2: State wise average income and growth
Starting from late eighties and particularly after 1990 major states of India began to grow at a staggeringly unequal pace. While there was always interregional disparity in economic performance, it increased sharply in the last two decades. We shall exploit this emerging trend to check whether or not higher growth can be equated with higher level of development.
Just as ‘per capita real GDP’ (gross domestic product) roughly indicates the average income of a country, ‘per capita real NSDP’ (net state domestic product) roughly measure the average income of a state. Graph 1 shows change in per capita real NSDP of major Indian states between 1980 and 2008 .
Graph 1: Per capita Net State Domestic Product at factor cost (constant price) of major Indian states between 1980 and 2008
Data Source: RBI Handbook of statistics on the Indian economy
Graph 1 reveals divergent fortune for the states. We can group the states roughly into two categories: high-income states: Andhra Pradesh, Gujarat, Haryana, Karnataka, Kerala, Maharashtra, Punjab, Tamil Nadu and low-income states: Assam, Bihar, Jharkhand, Madhya Pradesh, Chhattisgarh, Orissa, Rajasthan, Uttar Pradesh, West Bengal . Even in 1980, high-income states were doing better than the rest in terms of average income – their average income was 1.5 times that of the low-income states. However, since then this disparity has increased consistently. High-income states, on average, now, earn twice that of low-income states.
Instead of the level of income, if we look at the income growth, that is how fast average income has changed over this period, we find the same pattern. Table 1 looks at the ratio of per capita NSDP in 2008 to per capita NSDP in 1980. It roughly captures how fast a state is growing.
Table 1: Ratio of per capita NSDP in 2008 to per capita NSDP in 1980
In general, high-income states have grown faster than the low-income states, with a few notable exceptions – four low income states, Jharkhand, Chhattisgarh, Rajasthan and Orissa , have grown as fast as the high-income states.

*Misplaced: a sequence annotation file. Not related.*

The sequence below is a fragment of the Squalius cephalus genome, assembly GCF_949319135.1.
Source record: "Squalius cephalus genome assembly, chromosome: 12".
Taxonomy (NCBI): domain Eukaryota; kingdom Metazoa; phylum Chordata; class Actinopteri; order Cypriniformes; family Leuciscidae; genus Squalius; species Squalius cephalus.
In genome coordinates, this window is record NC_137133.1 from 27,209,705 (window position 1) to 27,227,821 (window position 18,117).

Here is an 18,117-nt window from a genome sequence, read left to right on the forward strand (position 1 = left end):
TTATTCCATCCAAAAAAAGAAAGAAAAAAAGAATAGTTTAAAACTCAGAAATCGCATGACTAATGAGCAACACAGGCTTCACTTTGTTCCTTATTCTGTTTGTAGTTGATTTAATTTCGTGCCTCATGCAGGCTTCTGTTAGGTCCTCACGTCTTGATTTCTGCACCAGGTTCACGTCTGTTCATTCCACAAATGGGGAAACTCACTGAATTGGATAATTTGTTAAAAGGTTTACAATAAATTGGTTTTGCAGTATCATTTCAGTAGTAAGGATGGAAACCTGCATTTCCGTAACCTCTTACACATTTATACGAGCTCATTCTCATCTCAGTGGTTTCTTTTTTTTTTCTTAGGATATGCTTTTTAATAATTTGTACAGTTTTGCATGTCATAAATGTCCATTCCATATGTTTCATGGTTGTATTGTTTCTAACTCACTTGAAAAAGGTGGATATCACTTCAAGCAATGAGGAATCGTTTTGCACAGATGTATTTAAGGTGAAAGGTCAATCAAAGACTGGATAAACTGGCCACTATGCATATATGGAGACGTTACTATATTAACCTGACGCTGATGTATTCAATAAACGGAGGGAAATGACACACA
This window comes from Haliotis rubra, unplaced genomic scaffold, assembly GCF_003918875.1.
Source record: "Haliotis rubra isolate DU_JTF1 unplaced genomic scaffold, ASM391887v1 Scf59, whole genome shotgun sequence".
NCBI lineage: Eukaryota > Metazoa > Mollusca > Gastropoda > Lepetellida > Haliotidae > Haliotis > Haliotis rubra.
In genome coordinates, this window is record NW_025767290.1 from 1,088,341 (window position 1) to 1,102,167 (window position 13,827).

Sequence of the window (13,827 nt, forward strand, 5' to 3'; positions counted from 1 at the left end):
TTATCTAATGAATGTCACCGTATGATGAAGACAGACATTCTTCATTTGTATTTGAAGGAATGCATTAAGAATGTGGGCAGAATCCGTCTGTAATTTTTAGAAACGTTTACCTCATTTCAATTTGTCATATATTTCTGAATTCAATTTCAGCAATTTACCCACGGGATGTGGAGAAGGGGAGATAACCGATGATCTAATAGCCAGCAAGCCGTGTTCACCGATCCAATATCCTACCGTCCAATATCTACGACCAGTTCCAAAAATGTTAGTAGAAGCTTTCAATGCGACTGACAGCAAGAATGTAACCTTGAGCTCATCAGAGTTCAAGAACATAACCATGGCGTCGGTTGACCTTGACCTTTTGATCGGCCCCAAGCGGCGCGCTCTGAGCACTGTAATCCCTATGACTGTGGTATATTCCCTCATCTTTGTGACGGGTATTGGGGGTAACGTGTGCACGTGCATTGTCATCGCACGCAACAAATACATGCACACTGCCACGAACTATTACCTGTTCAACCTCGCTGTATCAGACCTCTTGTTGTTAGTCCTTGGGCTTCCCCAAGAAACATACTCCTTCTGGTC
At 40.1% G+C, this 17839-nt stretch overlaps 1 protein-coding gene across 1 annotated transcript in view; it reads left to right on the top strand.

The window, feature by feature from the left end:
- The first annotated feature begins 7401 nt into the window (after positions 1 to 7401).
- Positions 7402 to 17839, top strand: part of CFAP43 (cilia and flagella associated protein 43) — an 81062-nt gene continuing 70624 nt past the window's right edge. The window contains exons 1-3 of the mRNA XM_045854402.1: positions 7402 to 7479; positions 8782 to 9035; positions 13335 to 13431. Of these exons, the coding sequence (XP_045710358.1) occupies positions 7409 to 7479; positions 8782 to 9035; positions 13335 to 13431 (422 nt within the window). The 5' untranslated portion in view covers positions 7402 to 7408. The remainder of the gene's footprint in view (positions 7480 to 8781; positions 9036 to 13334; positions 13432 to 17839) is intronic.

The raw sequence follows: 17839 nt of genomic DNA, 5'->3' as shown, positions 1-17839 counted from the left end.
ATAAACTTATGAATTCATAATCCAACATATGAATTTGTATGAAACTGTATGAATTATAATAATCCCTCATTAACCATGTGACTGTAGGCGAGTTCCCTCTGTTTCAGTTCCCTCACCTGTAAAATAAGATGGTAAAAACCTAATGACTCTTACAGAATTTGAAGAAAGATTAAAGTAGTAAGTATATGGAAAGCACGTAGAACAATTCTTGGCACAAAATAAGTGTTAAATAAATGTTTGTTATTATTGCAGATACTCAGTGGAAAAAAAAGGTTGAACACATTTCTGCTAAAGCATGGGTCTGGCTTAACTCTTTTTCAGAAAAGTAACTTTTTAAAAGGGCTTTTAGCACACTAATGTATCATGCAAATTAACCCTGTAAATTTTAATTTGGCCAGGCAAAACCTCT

3: Varying exposure of different states to economic liberalization
As mentioned in the introduction, our aim is to exploit this divergence between states to test whether or not high-income-high-growth states are also developing faster than the rest. But before we proceed to the main section of our analysis, let us ask: Why some states grew faster than the others? What role did liberalization play in this process ? Were the high-income states more ‘reform-friendly’ than the ‘low-income’ states?
It is hard to answer these questions without a rigorous analysis. But lets’ see what the establishment claims; here is a quote from the Deputy Chairman of the Planning Commission and one of the main architects of economic reform Montek Singh Ahluwalia . “These states (high growth states such as Gujarat and Maharashtra – added by the author) clearly benefited the most in the postreform period…their superior performance must be attributed primarily to the ability of these two states (talking about Gujarat and Maharashtra – added by the author) to provide an environment most conducive to benefiting from the new policies. Their experience, together with the experience of the other strong performers, should provide the basis for identifying the critical ingredients of success in accelerating growth, which should be emulated by others.” There could be some truth in Ahluwalia’s claim – the states, which grew faster, perhaps, were more exposed to economic reforms than the rest. Following are some indications, but these should not be taken as conclusive evidence.